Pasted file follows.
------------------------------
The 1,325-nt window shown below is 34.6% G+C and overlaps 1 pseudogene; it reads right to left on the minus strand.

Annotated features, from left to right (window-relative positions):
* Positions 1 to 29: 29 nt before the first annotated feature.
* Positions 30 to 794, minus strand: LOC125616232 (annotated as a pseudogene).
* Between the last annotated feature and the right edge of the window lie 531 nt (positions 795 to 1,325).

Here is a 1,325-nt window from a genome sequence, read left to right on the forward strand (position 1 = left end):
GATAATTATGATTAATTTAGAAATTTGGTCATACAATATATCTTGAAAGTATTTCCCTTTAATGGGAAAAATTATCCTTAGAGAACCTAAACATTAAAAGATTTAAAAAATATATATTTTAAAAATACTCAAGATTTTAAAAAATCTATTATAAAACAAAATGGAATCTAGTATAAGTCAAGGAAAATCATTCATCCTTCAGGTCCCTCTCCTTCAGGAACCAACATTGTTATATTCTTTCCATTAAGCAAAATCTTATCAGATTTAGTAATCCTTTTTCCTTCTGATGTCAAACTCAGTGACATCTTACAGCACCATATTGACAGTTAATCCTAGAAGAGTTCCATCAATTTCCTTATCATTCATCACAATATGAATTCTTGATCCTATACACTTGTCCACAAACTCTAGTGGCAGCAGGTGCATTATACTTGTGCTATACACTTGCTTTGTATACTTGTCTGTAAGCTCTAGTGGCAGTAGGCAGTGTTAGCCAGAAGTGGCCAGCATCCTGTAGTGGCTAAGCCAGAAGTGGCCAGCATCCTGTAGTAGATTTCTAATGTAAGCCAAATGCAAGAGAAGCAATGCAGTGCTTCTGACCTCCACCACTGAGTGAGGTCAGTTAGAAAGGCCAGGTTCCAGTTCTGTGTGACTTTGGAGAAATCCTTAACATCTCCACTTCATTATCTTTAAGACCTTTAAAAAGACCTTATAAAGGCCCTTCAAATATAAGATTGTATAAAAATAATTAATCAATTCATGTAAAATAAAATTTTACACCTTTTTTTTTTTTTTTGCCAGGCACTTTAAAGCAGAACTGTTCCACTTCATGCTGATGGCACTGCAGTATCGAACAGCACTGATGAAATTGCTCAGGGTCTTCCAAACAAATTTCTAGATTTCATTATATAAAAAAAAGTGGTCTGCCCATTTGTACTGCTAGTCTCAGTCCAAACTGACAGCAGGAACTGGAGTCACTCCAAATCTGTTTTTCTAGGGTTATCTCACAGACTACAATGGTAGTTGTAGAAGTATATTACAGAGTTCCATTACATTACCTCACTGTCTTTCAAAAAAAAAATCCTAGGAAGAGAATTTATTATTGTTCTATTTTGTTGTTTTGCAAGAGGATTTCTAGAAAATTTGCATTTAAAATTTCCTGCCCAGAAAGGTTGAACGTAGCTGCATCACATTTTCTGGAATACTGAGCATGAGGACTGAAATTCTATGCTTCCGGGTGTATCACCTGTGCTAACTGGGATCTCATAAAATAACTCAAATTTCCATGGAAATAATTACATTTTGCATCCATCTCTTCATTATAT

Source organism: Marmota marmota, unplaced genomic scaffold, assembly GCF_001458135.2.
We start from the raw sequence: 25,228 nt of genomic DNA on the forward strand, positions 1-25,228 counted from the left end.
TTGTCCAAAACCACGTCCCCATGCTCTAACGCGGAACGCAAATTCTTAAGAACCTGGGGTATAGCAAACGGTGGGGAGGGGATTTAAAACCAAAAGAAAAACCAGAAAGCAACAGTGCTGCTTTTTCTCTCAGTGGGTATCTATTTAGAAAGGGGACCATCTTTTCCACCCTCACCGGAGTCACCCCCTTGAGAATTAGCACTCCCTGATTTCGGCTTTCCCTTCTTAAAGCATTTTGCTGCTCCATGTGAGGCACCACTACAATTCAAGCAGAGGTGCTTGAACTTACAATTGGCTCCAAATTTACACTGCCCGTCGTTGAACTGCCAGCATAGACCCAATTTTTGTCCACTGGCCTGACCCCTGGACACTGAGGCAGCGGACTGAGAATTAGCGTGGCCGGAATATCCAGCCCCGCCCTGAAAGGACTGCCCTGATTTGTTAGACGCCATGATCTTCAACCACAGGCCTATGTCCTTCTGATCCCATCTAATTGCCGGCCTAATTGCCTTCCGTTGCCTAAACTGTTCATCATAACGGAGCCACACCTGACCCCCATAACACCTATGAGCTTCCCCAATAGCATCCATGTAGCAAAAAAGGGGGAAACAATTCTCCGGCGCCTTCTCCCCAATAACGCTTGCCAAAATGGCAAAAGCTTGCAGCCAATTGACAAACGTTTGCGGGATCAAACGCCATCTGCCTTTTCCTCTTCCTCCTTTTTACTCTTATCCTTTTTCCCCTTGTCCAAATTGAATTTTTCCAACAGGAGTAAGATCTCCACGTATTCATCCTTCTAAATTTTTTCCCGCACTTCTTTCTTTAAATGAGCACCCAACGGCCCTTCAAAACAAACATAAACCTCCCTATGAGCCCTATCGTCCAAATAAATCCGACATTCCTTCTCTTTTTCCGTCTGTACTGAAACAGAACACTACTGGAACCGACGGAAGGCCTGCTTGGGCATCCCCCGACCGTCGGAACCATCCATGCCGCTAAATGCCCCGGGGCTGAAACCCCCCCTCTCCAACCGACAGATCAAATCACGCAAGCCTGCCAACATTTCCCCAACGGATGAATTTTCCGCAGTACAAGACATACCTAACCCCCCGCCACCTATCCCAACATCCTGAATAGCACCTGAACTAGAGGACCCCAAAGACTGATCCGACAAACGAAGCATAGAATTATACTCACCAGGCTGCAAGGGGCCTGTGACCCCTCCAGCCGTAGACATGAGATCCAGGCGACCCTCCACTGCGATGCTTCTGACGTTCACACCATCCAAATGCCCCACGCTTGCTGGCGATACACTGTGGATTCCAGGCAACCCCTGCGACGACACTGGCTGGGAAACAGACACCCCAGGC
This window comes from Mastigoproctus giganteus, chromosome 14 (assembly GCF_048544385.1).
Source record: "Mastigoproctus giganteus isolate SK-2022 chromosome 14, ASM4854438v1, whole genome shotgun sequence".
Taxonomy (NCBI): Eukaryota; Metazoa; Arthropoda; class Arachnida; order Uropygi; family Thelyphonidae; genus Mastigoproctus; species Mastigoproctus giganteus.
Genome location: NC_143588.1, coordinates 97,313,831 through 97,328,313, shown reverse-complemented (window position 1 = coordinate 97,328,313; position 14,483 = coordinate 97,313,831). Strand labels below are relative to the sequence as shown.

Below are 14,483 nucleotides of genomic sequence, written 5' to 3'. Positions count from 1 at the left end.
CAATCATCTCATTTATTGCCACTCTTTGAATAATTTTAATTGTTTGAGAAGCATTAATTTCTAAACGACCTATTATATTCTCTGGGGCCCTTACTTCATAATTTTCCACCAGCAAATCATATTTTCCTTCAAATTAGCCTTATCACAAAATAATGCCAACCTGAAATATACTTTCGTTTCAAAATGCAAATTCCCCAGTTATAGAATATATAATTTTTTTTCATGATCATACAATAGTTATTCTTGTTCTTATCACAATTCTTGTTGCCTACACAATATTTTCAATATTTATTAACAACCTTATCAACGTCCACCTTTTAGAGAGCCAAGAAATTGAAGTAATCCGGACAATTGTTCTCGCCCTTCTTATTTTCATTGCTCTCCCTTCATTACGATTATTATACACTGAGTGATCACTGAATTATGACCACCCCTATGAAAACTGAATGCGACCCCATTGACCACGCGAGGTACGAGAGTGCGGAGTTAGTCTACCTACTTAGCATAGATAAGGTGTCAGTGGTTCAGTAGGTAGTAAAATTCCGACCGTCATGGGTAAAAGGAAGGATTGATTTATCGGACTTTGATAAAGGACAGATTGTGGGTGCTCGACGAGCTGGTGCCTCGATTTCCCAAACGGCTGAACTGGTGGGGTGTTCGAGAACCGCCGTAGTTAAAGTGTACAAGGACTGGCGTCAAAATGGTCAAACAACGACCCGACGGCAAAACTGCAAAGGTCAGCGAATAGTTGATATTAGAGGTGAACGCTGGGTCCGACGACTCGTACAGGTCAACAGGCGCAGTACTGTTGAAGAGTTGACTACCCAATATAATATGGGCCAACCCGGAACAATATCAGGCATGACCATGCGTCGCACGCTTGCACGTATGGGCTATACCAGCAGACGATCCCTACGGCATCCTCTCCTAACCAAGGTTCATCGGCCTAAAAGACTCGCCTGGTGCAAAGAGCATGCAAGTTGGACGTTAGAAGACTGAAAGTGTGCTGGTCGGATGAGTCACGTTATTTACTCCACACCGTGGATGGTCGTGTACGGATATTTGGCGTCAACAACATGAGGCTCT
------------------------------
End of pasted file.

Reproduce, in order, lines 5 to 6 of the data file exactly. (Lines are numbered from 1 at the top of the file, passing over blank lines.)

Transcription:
* Between the last annotated feature and the right edge of the window lie 531 nt (positions 795 to 1,325).

Here is a 1,325-nt window from a genome sequence, read left to right on the forward strand (position 1 = left end):